Earlier this month, Boston saw first-hand what a healthy Embiid could do. He went for 52 points, 13 rebounds and 6 assists in an April 4 win, scoring more than half of Philadelphia’s points. In that win, Embiid became the second player in NBA history to record 50 points, 10 rebounds, 5 assists and 80% shooting in a game, joining Wilt Chamberlain, who did it twice.
Across the four games against Brooklyn, Harden shot just 9-for-34 on 2-point shots. Remove his 5-for-8 performance in Game 3 before he was ejected, and that drops down to a truly dismal 4-for-26 across Games 1, 2 and 4.
Harden’s numbers were even worse when he drove. Harden shot 7-for-30 (23.3%) in the paint against the Nets. Among players with at least 25 attempts, that’s the worst paint field goal percentage in a single series since play-by-play was first tracked in 1996-97, according to ESPN Stats & Information research.
Both Rivers and Harden dismissed his poor shooting, saying he’d simply missed shots he normally would hit. But given Brooklyn is a lesser version of the long, athletic, switchable defense Boston employs, Harden’s struggles could become a significant concern.
During the regular season, the Celtics switched 73 times when Harden was the ball handler for an on-ball screen, their most instances against a single player, per Second Spectrum tracking. Harden actually excelled on these plays, averaging 1.17 points per chance. (The Celtics allowed 0.95 points per chance when switching against on-ball screens in the regular season, which ranked in the top 10 league wide.)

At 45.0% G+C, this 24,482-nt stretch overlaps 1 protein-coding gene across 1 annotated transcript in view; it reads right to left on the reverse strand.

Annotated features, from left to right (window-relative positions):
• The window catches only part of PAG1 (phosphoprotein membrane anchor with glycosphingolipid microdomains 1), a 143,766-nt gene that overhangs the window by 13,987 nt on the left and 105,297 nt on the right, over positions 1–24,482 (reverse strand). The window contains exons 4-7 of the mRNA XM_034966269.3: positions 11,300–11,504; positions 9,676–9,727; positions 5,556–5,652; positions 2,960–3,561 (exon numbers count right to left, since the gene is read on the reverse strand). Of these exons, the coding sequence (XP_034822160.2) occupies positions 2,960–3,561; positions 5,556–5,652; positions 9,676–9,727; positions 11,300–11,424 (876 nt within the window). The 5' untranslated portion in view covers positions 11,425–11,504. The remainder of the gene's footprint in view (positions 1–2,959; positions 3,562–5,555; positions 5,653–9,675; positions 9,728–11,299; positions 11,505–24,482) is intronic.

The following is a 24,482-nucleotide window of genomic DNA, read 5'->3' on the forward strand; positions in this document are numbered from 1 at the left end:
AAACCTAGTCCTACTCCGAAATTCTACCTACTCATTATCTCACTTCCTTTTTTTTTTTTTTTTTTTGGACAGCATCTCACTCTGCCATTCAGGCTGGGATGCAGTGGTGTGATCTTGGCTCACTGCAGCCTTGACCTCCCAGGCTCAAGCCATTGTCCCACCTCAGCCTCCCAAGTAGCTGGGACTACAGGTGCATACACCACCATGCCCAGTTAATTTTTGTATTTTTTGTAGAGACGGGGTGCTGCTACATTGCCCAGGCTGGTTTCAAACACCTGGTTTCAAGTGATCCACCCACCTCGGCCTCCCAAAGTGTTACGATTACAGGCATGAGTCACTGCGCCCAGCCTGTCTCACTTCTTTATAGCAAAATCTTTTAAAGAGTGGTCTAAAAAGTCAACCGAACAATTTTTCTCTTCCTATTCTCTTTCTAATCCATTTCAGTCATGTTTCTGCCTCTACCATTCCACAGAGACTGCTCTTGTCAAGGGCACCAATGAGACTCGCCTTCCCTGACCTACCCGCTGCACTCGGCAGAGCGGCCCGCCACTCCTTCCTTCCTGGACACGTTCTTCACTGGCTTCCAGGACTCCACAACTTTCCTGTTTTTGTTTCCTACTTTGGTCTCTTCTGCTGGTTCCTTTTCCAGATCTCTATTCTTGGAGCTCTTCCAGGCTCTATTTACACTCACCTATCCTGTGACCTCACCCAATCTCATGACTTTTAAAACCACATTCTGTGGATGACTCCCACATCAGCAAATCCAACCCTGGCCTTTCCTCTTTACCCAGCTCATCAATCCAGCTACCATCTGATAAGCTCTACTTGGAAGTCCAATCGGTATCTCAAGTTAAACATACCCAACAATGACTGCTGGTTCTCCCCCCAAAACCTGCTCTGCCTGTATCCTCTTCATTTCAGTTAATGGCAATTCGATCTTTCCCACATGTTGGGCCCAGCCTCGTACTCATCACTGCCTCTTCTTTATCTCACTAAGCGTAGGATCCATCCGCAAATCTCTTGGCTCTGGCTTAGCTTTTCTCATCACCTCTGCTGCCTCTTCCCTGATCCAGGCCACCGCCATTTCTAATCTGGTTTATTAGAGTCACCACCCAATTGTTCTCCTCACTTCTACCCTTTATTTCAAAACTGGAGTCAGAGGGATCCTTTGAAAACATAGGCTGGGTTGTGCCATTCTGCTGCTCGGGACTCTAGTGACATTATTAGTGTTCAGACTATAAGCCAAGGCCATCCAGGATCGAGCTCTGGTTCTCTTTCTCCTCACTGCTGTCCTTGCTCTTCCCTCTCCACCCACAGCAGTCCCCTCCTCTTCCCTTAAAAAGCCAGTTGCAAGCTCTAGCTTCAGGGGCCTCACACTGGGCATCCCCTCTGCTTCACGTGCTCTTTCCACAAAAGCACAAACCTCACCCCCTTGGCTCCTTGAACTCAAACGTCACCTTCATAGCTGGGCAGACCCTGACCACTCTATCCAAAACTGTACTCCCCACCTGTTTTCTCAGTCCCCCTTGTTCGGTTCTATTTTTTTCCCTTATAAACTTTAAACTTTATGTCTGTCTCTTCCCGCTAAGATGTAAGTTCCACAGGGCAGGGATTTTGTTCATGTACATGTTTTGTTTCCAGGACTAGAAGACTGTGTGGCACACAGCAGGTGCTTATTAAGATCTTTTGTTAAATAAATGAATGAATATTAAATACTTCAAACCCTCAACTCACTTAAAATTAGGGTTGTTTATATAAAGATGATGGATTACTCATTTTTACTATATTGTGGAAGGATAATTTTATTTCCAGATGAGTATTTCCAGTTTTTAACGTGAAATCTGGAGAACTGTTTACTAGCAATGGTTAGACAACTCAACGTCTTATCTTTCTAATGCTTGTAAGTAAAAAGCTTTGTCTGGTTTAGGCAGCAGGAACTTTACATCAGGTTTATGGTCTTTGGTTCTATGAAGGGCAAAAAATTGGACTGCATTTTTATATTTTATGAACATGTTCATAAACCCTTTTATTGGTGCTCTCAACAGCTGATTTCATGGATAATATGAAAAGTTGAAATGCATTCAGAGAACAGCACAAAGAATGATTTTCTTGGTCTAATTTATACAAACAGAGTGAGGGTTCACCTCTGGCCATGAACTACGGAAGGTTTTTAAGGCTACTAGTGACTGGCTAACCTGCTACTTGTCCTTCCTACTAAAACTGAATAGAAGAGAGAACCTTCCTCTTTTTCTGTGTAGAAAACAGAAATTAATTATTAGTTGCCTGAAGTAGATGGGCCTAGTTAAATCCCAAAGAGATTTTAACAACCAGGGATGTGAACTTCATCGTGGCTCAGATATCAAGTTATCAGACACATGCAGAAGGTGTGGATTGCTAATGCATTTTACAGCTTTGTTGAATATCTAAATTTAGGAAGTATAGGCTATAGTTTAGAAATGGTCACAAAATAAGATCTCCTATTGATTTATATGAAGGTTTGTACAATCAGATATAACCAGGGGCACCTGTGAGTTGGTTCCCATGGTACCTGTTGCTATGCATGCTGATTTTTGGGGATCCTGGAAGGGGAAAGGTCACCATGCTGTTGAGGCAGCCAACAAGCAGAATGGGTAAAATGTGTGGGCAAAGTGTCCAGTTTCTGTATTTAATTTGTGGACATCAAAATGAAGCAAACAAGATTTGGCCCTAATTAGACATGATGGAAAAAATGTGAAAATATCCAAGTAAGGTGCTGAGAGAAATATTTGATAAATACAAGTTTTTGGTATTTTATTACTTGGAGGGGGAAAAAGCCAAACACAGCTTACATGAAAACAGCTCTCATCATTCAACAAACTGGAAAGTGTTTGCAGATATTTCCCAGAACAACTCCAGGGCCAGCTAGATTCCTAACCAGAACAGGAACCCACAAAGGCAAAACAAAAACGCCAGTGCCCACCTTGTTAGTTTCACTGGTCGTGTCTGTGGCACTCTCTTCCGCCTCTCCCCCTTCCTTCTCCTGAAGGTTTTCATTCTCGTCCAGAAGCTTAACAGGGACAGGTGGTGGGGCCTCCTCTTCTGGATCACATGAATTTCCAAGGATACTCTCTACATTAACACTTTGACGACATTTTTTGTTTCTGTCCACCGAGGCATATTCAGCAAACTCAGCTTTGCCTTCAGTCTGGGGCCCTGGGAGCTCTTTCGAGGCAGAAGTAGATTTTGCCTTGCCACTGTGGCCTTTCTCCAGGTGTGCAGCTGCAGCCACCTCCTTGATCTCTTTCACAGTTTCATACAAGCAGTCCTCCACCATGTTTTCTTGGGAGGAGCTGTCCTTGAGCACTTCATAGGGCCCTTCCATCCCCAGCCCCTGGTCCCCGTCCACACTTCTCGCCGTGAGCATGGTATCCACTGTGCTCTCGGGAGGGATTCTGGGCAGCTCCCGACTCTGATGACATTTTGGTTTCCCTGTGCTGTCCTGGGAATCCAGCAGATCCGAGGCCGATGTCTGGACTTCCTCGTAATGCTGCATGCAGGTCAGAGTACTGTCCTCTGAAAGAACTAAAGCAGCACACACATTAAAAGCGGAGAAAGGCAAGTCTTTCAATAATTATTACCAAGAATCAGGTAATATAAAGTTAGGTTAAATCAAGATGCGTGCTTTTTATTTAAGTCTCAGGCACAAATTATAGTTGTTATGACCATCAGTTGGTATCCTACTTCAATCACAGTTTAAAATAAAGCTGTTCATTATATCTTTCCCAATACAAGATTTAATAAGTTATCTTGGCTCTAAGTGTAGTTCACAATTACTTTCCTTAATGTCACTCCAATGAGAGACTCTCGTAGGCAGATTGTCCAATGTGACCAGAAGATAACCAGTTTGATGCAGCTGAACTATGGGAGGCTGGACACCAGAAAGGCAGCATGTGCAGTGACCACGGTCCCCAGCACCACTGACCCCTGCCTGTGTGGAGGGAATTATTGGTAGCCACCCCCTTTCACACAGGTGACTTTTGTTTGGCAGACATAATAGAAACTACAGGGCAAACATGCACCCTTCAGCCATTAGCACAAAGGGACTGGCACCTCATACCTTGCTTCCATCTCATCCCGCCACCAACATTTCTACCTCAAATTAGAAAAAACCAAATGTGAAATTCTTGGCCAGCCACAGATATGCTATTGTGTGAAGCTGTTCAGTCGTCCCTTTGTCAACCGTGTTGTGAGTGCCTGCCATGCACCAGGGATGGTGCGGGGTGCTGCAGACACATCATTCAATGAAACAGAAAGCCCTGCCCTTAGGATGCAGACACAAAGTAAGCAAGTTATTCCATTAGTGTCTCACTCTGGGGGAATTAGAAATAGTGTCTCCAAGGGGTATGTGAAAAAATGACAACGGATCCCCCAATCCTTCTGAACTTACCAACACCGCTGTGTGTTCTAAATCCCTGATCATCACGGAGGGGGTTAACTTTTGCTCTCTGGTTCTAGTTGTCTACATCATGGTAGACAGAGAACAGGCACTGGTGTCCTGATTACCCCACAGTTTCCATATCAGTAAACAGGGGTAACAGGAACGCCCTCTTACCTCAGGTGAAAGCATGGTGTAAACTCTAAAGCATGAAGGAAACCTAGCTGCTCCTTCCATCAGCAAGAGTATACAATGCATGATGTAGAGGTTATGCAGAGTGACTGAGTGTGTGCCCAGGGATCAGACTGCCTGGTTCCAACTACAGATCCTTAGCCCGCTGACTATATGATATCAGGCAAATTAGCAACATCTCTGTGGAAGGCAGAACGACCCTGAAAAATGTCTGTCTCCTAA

The simplest way to know how a game went for the Celtics this season has been to look at their 3-point numbers.
When the Celtics hit at least 40% of their 3s, their record was 34-2 across the regular season and playoffs. When they were below that mark, it was 27-24.
Given Boston averaged 10 more 3-point attempts than Philadelphia during the regular season, the Celtics are already likely to have an edge in perimeter scoring in this series. So if Boston can have a few hot-shooting nights, it will make for an uphill battle for Philadelphia.